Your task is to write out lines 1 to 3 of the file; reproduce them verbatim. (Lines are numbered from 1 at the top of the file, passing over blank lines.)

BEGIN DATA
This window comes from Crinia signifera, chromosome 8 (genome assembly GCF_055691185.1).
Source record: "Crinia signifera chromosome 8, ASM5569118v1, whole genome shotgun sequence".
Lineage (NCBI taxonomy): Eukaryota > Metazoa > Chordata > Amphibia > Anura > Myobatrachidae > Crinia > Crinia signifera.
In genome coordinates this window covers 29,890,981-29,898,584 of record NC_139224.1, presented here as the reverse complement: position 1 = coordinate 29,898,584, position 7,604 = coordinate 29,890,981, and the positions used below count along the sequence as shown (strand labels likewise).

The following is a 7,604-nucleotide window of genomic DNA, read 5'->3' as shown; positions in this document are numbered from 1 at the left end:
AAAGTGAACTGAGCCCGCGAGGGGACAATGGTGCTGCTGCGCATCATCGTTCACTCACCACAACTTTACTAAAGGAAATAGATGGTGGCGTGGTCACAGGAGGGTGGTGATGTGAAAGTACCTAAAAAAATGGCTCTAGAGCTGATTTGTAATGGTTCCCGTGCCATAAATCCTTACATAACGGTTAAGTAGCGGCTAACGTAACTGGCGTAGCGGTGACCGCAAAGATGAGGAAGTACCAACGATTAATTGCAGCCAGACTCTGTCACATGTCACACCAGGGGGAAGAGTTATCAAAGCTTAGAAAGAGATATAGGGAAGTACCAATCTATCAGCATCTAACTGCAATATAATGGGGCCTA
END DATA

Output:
This window comes from Crinia signifera, chromosome 8 (genome assembly GCF_055691185.1).
Source record: "Crinia signifera chromosome 8, ASM5569118v1, whole genome shotgun sequence".
Lineage (NCBI taxonomy): Eukaryota > Metazoa > Chordata > Amphibia > Anura > Myobatrachidae > Crinia > Crinia signifera.